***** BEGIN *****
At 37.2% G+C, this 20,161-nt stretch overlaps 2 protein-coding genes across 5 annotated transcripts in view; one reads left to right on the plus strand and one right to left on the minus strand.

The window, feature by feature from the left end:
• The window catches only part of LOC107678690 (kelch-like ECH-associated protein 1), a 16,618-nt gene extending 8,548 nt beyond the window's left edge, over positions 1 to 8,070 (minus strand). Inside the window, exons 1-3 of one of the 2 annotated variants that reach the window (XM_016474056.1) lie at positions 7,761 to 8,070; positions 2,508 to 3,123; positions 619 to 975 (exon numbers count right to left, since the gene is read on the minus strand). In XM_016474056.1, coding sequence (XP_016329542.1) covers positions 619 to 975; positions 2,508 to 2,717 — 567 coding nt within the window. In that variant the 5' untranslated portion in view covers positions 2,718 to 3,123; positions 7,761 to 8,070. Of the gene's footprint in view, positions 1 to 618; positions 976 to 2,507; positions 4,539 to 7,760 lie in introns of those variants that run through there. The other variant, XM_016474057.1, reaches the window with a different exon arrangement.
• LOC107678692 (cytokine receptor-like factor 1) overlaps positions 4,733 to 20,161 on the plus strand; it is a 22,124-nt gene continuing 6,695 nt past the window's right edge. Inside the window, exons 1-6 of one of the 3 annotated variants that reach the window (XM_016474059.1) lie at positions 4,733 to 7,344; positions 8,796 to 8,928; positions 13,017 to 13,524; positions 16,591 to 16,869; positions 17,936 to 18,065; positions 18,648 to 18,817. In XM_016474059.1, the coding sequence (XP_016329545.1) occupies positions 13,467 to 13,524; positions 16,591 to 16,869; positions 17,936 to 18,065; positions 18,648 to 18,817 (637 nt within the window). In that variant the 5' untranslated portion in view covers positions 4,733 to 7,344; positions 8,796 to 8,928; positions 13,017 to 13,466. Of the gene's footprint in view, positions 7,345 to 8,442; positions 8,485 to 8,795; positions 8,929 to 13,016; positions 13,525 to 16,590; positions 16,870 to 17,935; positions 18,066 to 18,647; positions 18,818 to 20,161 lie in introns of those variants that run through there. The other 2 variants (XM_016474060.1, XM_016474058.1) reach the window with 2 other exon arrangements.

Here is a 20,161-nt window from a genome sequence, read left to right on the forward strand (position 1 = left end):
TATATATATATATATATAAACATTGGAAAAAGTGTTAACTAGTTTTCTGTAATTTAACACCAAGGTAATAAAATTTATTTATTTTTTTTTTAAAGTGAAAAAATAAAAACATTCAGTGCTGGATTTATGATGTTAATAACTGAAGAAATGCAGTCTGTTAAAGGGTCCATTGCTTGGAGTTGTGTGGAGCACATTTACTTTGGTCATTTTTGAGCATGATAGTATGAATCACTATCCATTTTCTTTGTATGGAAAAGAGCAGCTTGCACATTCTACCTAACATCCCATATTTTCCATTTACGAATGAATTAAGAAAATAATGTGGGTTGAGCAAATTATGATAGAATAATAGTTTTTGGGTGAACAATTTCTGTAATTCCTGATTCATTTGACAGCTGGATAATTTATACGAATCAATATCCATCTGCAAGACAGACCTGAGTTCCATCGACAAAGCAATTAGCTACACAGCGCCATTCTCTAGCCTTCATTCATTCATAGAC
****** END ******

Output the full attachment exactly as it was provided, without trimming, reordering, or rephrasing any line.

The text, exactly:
At 37.2% G+C, this 20,161-nt stretch overlaps 2 protein-coding genes across 5 annotated transcripts in view; one reads left to right on the plus strand and one right to left on the minus strand.

The window, feature by feature from the left end:
• The window catches only part of LOC107678690 (kelch-like ECH-associated protein 1), a 16,618-nt gene extending 8,548 nt beyond the window's left edge, over positions 1 to 8,070 (minus strand). Inside the window, exons 1-3 of one of the 2 annotated variants that reach the window (XM_016474056.1) lie at positions 7,761 to 8,070; positions 2,508 to 3,123; positions 619 to 975 (exon numbers count right to left, since the gene is read on the minus strand). In XM_016474056.1, coding sequence (XP_016329542.1) covers positions 619 to 975; positions 2,508 to 2,717 — 567 coding nt within the window. In that variant the 5' untranslated portion in view covers positions 2,718 to 3,123; positions 7,761 to 8,070. Of the gene's footprint in view, positions 1 to 618; positions 976 to 2,507; positions 4,539 to 7,760 lie in introns of those variants that run through there. The other variant, XM_016474057.1, reaches the window with a different exon arrangement.
• LOC107678692 (cytokine receptor-like factor 1) overlaps positions 4,733 to 20,161 on the plus strand; it is a 22,124-nt gene continuing 6,695 nt past the window's right edge. Inside the window, exons 1-6 of one of the 3 annotated variants that reach the window (XM_016474059.1) lie at positions 4,733 to 7,344; positions 8,796 to 8,928; positions 13,017 to 13,524; positions 16,591 to 16,869; positions 17,936 to 18,065; positions 18,648 to 18,817. In XM_016474059.1, the coding sequence (XP_016329545.1) occupies positions 13,467 to 13,524; positions 16,591 to 16,869; positions 17,936 to 18,065; positions 18,648 to 18,817 (637 nt within the window). In that variant the 5' untranslated portion in view covers positions 4,733 to 7,344; positions 8,796 to 8,928; positions 13,017 to 13,466. Of the gene's footprint in view, positions 7,345 to 8,442; positions 8,485 to 8,795; positions 8,929 to 13,016; positions 13,525 to 16,590; positions 16,870 to 17,935; positions 18,066 to 18,647; positions 18,818 to 20,161 lie in introns of those variants that run through there. The other 2 variants (XM_016474060.1, XM_016474058.1) reach the window with 2 other exon arrangements.

Here is a 20,161-nt window from a genome sequence, read left to right on the forward strand (position 1 = left end):
TATATATATATATATATAAACATTGGAAAAAGTGTTAACTAGTTTTCTGTAATTTAACACCAAGGTAATAAAATTTATTTATTTTTTTTTTAAAGTGAAAAAATAAAAACATTCAGTGCTGGATTTATGATGTTAATAACTGAAGAAATGCAGTCTGTTAAAGGGTCCATTGCTTGGAGTTGTGTGGAGCACATTTACTTTGGTCATTTTTGAGCATGATAGTATGAATCACTATCCATTTTCTTTGTATGGAAAAGAGCAGCTTGCACATTCTACCTAACATCCCATATTTTCCATTTACGAATGAATTAAGAAAATAATGTGGGTTGAGCAAATTATGATAGAATAATAGTTTTTGGGTGAACAATTTCTGTAATTCCTGATTCATTTGACAGCTGGATAATTTATACGAATCAATATCCATCTGCAAGACAGACCTGAGTTCCATCGACAAAGCAATTAGCTACACAGCGCCATTCTCTAGCCTTCATTCATTCATAGAC